So today?s the big day, the culmination of recent pro-life efforts in Texas?to ban abortions after 20 weeks and enact stricter abortion industry regulations. From the Associated Press:
The Texas Senate was poised to cast a final vote on tough new abortion restrictions after a committee approved the measure Thursday, and top Republicans and Democrats acknowledged there is little to stop it from becoming law this time.
Lt. Gov. David Dewhurst scheduled the vote for Friday afternoon?. It could be Saturday morning before senators actually cast their votes if debate lingers through the night?.
?We do not have the numbers to stop it,? said Sen. Royce West, D-Dallas. ?As soon as it?s signed by the governor, it will be challenged ? we believe the whole bill is unconstitutional.?
The Department of Public Safety has more than doubled security at the Capitol and Republican leaders have said they will clear the gallery if anyone tries to disrupt the Senate again?.
Meanwhile, the ?road rage? bus tour kicked off by angry?Planned Parenthood CEO Cecile Richards four days ago is ending tonight with a whimper. Organizers have cancelled the last stop?
In other news, an enlightening July 10 article at The American Prospect?sheds light on how the orange shirted mob came to be.
While abortion proponents may claim Gov. Rick Perry?s call for a special session was a ?sneak attack,? they knew it was coming ? months in advance, and planned the ?seemingly spontaneous? crowd.
It also appears the other side had to hire ?free agent activists? on social media to stir the lackluster pro-abortion pot. (I?ve been trying to pinpoint whether these are actually paid mercenaries and can?t ascertain it. But the term ?free agent? sure makes it sound like it. UPDATE: One of the ?free agents? mentioned in this piece tells me she?s not being paid.):
Months before the special session of the Texas legislature was called, the main organizers of the pro-choice protests had already decided that their t-shirts were going to be orange.
By the end of the special session of the Texas State Senate on June 25th, a sea of orange t-shirted pro-choice supporters in the capital?s rotunda were capping off Wendy Davis? filibuster with 15 minutes of raucous cheering?.
Grassroots organizations playing in the same sandbox often behave like rivalrous siblings clamoring for the same donors and public recognition for their efforts. But for the first time in recent memory, according to several activists I spoke with, the local pro-choice groups in Austin played nicely with one another. Their guess is that the threat to access to reproductive health was great enough to put aside their usual differences.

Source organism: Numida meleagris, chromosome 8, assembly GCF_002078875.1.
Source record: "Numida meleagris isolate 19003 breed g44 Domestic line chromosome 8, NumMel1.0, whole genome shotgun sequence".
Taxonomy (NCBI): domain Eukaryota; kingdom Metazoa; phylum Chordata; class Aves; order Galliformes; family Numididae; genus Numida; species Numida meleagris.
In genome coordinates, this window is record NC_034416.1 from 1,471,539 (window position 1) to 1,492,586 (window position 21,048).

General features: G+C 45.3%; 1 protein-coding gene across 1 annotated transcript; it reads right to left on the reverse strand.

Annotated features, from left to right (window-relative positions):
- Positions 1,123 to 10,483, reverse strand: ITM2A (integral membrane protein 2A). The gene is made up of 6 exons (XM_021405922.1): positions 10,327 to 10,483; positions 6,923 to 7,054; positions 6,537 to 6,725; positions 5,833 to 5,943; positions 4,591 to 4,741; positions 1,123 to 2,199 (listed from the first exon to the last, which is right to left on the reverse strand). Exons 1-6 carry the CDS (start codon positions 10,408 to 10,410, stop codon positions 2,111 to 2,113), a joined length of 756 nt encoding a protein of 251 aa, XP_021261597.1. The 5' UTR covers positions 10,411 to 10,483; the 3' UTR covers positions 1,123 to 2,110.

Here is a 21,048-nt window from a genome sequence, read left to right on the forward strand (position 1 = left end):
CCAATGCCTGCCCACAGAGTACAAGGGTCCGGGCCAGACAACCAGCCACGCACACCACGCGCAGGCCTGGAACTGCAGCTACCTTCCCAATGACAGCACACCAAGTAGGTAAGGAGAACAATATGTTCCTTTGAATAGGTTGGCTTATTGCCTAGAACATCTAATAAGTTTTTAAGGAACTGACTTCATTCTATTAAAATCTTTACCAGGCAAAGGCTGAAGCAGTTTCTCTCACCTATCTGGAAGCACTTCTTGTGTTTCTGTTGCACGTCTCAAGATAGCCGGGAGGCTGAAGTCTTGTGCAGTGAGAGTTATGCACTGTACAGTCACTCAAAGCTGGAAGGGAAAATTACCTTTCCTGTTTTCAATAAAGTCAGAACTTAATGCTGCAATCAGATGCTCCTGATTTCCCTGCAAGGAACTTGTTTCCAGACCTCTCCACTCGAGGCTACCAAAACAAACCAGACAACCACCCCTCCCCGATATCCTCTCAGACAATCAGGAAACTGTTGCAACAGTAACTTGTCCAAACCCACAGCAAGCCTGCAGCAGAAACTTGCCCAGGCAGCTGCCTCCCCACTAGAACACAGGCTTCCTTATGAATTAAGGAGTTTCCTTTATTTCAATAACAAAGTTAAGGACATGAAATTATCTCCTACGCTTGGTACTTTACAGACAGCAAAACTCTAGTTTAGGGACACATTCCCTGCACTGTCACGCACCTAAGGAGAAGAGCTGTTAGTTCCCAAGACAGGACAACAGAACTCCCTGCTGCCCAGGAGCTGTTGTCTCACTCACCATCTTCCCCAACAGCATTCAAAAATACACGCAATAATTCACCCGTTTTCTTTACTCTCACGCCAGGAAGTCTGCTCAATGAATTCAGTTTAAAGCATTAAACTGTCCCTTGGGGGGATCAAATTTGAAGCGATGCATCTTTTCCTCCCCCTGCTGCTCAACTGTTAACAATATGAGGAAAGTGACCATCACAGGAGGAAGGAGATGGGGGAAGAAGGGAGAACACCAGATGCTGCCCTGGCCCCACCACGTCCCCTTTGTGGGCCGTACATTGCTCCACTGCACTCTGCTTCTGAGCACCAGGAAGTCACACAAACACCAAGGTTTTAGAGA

Even with the advanced planning, there weren?t enough orange-shirted protesters to make a difference when the special legislative session began in late May of this year. The protester?s efforts were listless. Something was missing. Every energetic protest effort needs a spark?. The Texas House Committee on Public Affairs? decision to cut off public testimony?with over 700 people in attendance at 4 am on June 21st was the needed catalyst?.
But the reach of traditional organizations online tends to be limited to their current supporters. The protest needed more than the unusual suspects to grow significantly. And that?s where the secret ingredient came in: free agent activists.?Free agents are individual activists who are savvy using social media and able to accelerate the spread of social protests and movements very quickly.?Every successful protest movement over the past five years, from Wall Street to Cairo to Brazil, has had free agents stirring the social media waters and turning local events into national and international conversations.
The final piece of the mosaic was Senator Wendy Davis. She fit the role perfectly with her pink running shoes, compelling personal story and incredible endurance?.
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It is difficult to sustain the level of energy and enthusiasm the filibuster created. The job of organizations is to fill the quieter times with more field building and relationship building online in order to turn once again into a well-organized crowd seemingly spontaneously again.
LifeNews.com Note: Jill Stanek fought to stop ?live birth abortions? after witnessing one as an RN at Christ Hospital in Oak Lawn, Illinois. That led to the Born Alive Infants Protection Act legislation, signed by President Bush, that would ensure that proper medical care be given to unborn children who survive botched abortion attempts.